Leviticus 10-12, Psalm 34, Mark 7
God gets a black eye from the Bible
Leviticus 10 – 12
If you think reading Leviticus is difficult, just try writing about it. After reading Leviticus several times, it makes perfect sense to me why the Church pays so little attention to this tortuous book of the Bible, yet, if we are patient, there is some gold to be found hidden among vast portions that could easily be discarded and never missed.
Chapter 10 opens with one of the stranger stories in the Bible. It is the kind of story that gives God a bad reputation. If the author of this book was part of God’s press team, he failed to do his job well. The author’s agenda cannot be to promote God, but rather to promote fear that failure to perform rituals by the rules comes with a severe cost – death.
Aaron’s sons, Nadab and Abihu, each took a censer, put fire in it and laid incense in it. This goes on every Sunday in High Churches throughout the Anglican Communion. There is nothing unusual about it, except that Nadab and Abihu must have done this in a Low Church, because all hell broke out.
The Bible tells us that “they offered unholy fire before the Lord, such as he had not commanded them.” (Lev. 10:1) What does the God of compassion and mercy do? We are told, “And fire came out from the presence of the Lord and consumed them, and they died before the Lord.” (Lev. 10:2) How merciful!
Surely, this story does not resonate with any of my own experiences with God or most of what the New Testament conveys about our Creator. How are we to treat passages like this? One way is the censor them and never read them in church or in the Daily Lectionary. This leaves Episcopalians completely unaware that such passages even exist.
It is far better to read them and to trust that God never acts like this way, but humans do. We are prone to tear each other to shreds sometimes if the new priest does not enact an old ritual the way his or her beloved predecessor did for many years or if a change is made in how we worship. God forbid!
One of the most painful lines of Scripture which can easily go unnoticed is, “And Aaron was silent.” (Lev. 10:3) Can this be so? His two sons were just consumed by a fire belching out from God, eliminating half of his household in one fell swoop, and Aaron is silent? What kind of father would act like this? Where is the ranting psalmist when we need him? Sadly, throughout history there have been too many people who failed to stand up to the Church, to God or to fools acting in God’s name when horrors occurred.
Compounding this tragedy, Moses commands Aaron and his two remaining sons, Eleazar and Ithamar, not to mourn the loss of their kin. “Do not dishevel your hair, and do not tear your vestments, or you will die and wrath will strike all the congregation…” (Lev. 10:6) Thank God Moses was never a pastoral counselor for this wretched advice. In truth, this is superstition masquerading as religion.
Chapter 11 offers some very peculiar dietary instructions. In recent years there have been lots of famous diets – the Atkins Diet, the Zone Diet, the vegetarian diet, the vegan diet, the Weight Watchers Diet, the South Beach Diet, the Raw Food Diet and the Mediterranean Diet. None of them can match the Levitical Diet for its austerity.
When Janet Jackson put on a lot of weight and greatly disappointed fans only to lose lots of pounds within four months, she could have succeeded even faster by following the Book of Leviticus and giving up camel, eagle, vulture, osprey, buzzard, raven, ostrich, sea gull, owl, stork and bat. She would have been relieved to know that while she could not eat all winged insects that walk on four legs, she could still eat “winged insects that walk on all fours… that have joined legs above their feet, with which to leap on the ground.” (Lev. 21) Does God really micromanage the world like this? I think not.
Leviticus 11:35 informs us that if part of tonight’s dinner falls on the old oven, you have to smash it to bits and get a new one. This is probably the ancient equivalent of today’s cell phone users “accidentally” dropping their cell phone in water in order to obtain a new phone. Verse 44, however, is the gold among the slag. Here we read lines worth memorizing, “For I am the Lord your God; sanctify yourselves therefore, and be holy, for I am holy.” This is a verse worthy of reading every day of the year.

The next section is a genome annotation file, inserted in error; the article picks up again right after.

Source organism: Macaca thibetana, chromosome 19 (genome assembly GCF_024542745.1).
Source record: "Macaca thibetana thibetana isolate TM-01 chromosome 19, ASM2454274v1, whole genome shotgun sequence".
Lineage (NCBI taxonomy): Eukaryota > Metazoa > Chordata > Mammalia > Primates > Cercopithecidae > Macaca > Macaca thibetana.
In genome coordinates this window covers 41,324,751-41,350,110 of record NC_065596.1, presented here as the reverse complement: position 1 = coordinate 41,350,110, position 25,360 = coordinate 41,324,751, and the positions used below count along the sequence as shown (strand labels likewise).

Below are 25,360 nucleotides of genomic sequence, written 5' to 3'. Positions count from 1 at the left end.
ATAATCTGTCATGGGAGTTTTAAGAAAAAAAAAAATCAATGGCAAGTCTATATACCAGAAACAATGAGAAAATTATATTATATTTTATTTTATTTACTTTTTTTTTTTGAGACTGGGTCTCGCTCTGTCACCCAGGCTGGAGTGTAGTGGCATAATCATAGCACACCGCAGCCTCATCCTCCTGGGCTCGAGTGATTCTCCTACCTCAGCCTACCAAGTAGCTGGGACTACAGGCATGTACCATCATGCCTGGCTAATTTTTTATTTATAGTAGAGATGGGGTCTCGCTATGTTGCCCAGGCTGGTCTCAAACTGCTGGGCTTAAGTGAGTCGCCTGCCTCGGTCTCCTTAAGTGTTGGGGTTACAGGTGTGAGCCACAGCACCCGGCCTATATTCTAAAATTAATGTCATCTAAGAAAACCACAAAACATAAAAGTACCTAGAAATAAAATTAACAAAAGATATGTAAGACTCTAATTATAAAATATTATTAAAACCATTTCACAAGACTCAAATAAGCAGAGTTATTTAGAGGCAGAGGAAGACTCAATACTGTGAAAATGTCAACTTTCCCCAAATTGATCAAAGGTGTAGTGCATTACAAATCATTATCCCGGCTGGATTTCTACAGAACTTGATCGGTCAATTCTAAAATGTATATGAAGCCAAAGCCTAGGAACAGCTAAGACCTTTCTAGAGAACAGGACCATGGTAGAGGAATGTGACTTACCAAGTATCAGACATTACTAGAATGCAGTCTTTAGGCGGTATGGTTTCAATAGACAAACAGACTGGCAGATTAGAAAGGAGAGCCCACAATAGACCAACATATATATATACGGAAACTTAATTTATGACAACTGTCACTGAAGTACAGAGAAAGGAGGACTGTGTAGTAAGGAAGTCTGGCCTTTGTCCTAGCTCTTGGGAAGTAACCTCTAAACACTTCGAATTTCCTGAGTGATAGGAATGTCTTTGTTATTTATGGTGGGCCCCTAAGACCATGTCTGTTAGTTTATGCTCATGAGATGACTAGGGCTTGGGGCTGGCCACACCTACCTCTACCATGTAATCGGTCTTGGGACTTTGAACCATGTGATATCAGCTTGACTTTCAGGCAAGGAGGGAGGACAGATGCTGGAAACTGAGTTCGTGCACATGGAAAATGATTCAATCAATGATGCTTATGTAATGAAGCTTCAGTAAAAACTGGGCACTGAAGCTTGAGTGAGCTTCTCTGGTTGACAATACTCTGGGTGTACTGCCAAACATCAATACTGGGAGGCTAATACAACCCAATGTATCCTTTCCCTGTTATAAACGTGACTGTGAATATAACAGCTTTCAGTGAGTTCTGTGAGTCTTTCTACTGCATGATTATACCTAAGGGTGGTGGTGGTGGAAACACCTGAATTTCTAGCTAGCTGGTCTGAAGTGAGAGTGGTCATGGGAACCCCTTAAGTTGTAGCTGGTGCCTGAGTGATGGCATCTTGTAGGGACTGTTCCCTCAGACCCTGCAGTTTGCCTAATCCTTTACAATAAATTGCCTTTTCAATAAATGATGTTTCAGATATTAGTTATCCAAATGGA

Chapter 12 may be the shortest chapter in the Bible, yet it is worth savoring. We are told that after a woman conceives and bears a son, she shall be unclean for seven days. Twenty-five years ago, when I served the Church of the Province of Kenya for a summer, students at the seminary where I was teaching dismissed the idea that a woman could be ordained because she would have a period once a month and be unclean and unable to enter the church and lead worship. The notion of being “ritually unclean” remains powerful in many cultures to this day.
On the eighth day, a Jewish baby is to be circumcised. Christians, therefore, demanded that children had to be baptized within eight days after being born. During the Middle Ages this was deemed vital as the infant mortality rate was so high.
A mother would then have to purchase an animal or animals to sacrifice in the Temple for a purification rite. The desirable sacrifice was a sheep, which the priests would relish eating. I love lamb, so this works for me. Temple sacrifices, however, were available on a sliding scale fee. Poor people, who could not afford a sheep, were allowed to offer two turtledoves or two pigeons. After offering these, the mother who had just given birth, would be deemed “clean.”
Why would this be important? First, it shows us that God understands that not everyone can offer the same offering. Yet, everyone had to contribute something. In every church that I have served, there are some who are happy to let others pay for them. They contribute nothing financially to support the church, but are happy to take from it. This is okay if they are truly poor, but, if not it lessens the self-esteem of the person who gives nothing and robs them of the joy of knowing that offering has helped to make each ministry of the church possible.
Second, turn to Luke 2:22-24, however, and you will find another profound reason. After giving birth to Jesus, Mary and Joseph traveled to the Temple in Jerusalem. We read:
When the time came for their purification according to the Law of Moses, [Mary and Joseph] brought [Jesus] up to Jerusalem to present him to the Lord (as it is written in the law of the Lord, “Every firstborn male shall be designated to the Lord”) and they offered a sacrifice according to what is stated in the law of the Lord, “a pair of turtledoves or two young pigeons. (Luke 2:22-24)
This passage confirms that Jesus was poor into poverty. God’s greatest gift of love emerged from a situation of poverty, simplicity and also dignity, where his parents obeyed and fulfilled the law.